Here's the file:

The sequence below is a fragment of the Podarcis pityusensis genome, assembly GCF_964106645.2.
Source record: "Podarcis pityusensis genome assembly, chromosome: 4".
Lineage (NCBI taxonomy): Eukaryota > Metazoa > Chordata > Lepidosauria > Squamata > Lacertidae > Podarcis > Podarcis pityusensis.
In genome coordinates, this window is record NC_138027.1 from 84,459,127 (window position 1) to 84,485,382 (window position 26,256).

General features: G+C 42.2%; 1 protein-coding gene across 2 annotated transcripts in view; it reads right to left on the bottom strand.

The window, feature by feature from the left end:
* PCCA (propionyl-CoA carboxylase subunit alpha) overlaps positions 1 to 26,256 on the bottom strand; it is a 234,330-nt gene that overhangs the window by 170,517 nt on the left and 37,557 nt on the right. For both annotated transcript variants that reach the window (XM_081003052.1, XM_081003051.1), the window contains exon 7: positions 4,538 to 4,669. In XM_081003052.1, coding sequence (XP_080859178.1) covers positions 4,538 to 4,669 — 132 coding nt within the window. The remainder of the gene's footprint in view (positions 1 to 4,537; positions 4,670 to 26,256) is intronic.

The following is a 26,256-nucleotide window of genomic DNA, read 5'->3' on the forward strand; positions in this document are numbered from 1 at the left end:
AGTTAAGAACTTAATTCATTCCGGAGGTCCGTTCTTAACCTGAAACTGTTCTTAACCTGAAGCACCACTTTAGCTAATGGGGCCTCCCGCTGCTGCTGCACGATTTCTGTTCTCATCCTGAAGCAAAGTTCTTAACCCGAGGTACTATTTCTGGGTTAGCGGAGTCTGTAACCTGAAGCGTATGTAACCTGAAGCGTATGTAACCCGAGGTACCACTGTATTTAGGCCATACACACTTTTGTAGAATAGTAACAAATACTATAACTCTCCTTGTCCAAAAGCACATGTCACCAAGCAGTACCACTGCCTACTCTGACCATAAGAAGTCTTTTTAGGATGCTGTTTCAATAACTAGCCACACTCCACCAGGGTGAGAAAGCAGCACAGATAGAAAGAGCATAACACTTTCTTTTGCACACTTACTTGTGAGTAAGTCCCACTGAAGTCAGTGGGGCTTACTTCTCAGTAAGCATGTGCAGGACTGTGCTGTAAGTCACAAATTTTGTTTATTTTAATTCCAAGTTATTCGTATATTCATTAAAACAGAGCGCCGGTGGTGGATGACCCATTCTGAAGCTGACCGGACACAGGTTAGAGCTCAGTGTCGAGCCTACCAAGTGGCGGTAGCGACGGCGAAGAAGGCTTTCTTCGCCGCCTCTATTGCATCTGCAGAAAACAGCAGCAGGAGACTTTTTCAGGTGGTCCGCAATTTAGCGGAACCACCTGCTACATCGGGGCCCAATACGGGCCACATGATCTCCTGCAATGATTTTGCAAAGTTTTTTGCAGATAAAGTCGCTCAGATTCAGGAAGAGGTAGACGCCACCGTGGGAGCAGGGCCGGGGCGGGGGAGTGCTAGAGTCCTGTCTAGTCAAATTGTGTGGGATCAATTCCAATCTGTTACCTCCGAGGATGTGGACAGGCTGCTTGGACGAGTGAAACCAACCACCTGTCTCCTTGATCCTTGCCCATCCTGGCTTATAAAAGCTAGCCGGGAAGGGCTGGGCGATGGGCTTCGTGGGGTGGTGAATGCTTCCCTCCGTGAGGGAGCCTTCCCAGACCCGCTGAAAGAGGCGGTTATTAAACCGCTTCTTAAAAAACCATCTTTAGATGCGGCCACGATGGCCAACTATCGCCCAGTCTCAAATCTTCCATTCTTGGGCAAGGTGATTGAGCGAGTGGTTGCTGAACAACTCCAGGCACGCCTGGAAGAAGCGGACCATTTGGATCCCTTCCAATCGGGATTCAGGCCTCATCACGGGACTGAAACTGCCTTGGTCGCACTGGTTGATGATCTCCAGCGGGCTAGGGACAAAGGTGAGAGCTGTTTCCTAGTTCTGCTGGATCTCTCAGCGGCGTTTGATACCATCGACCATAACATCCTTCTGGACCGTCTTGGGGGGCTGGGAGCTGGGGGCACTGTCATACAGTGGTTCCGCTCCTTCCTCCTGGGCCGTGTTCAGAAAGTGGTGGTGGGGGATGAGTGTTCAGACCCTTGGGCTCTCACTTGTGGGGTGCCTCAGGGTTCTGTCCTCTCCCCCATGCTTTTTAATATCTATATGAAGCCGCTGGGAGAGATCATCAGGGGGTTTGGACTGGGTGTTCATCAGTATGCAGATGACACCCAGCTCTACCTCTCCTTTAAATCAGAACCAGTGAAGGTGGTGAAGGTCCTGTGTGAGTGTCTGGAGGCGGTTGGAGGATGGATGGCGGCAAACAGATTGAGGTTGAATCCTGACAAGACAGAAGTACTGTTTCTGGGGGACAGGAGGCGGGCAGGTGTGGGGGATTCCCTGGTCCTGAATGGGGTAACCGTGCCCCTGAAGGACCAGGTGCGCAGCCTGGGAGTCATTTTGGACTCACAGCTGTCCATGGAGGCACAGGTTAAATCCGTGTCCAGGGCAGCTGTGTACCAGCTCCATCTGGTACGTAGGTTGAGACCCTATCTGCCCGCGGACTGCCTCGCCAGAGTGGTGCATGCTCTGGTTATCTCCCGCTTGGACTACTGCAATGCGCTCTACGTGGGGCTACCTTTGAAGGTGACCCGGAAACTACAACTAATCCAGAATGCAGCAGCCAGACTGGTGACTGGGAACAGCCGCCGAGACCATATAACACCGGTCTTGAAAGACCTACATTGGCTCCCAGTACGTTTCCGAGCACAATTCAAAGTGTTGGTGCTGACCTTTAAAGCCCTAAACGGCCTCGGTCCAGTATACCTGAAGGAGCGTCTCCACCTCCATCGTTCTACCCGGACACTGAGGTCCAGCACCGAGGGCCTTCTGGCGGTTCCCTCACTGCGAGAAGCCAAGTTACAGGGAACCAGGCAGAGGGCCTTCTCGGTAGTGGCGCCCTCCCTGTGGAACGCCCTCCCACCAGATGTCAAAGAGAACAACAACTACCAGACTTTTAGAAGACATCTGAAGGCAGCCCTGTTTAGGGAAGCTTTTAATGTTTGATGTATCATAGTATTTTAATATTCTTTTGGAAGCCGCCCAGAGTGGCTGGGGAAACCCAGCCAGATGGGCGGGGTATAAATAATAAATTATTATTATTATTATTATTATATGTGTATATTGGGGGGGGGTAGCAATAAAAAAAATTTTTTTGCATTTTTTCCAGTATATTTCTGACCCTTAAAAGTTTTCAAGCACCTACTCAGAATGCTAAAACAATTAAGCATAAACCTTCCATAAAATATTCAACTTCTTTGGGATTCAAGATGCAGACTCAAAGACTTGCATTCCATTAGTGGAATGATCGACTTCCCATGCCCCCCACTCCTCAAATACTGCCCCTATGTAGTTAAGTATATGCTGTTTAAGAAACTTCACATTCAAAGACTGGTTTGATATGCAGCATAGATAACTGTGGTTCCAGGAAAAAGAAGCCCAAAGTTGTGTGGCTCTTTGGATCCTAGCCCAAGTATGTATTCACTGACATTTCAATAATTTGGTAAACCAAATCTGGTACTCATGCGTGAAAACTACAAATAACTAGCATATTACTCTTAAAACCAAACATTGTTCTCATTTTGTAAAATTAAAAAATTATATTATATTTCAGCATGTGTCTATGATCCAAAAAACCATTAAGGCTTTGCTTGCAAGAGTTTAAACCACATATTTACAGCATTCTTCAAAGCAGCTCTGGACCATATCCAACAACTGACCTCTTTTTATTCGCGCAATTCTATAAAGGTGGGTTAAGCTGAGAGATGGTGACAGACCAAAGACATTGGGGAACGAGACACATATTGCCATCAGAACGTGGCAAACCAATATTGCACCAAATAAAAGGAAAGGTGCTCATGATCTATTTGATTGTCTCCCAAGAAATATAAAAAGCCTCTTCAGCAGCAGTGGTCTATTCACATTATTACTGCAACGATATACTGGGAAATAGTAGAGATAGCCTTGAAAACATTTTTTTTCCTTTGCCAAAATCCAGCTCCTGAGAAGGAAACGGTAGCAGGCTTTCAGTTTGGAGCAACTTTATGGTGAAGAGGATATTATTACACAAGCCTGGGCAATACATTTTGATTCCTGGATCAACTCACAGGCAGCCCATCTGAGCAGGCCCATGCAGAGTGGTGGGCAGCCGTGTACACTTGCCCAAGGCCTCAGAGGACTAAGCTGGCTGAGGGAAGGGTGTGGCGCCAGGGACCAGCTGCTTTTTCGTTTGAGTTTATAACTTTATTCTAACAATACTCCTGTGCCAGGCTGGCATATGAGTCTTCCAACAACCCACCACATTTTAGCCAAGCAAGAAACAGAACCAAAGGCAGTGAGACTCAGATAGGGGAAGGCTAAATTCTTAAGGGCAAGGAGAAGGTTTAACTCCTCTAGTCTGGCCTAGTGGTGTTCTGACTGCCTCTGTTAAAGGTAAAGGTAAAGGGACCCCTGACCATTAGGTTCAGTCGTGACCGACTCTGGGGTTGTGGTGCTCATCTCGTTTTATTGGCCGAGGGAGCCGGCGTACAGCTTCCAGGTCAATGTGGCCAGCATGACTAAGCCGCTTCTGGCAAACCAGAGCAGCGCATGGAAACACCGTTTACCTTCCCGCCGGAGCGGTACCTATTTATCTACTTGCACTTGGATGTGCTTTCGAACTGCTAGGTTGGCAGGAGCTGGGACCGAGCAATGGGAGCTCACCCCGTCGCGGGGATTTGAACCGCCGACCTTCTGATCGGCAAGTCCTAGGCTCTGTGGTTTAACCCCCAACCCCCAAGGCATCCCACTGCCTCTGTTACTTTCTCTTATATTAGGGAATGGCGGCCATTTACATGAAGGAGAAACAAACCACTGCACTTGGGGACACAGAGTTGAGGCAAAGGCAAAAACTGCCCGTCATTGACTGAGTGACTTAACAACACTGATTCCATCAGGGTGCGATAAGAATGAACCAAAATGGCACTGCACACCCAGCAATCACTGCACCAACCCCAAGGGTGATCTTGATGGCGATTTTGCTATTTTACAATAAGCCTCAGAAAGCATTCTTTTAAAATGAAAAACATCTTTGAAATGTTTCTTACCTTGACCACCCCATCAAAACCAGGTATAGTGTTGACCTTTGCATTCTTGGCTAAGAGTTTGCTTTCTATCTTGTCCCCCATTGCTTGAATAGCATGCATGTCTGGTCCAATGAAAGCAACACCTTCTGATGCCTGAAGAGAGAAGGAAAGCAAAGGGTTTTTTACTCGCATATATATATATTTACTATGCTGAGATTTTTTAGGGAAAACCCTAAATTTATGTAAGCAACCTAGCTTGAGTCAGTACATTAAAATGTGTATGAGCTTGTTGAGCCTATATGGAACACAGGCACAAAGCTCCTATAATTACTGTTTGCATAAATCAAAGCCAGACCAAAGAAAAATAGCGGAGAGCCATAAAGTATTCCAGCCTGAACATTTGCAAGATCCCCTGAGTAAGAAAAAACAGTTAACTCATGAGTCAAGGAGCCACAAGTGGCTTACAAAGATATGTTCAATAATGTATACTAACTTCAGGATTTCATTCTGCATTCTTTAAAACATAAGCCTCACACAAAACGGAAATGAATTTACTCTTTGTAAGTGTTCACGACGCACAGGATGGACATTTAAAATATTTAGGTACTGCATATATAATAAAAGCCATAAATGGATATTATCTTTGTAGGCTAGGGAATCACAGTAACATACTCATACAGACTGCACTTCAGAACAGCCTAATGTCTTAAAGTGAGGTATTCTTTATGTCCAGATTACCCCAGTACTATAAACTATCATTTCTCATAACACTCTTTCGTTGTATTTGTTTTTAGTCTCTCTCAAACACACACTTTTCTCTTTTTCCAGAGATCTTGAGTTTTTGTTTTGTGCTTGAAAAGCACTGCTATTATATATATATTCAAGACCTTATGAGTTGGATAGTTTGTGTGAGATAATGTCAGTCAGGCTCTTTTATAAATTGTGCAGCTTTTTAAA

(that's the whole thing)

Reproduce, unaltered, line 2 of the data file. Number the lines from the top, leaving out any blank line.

Source record: "Podarcis pityusensis genome assembly, chromosome: 4".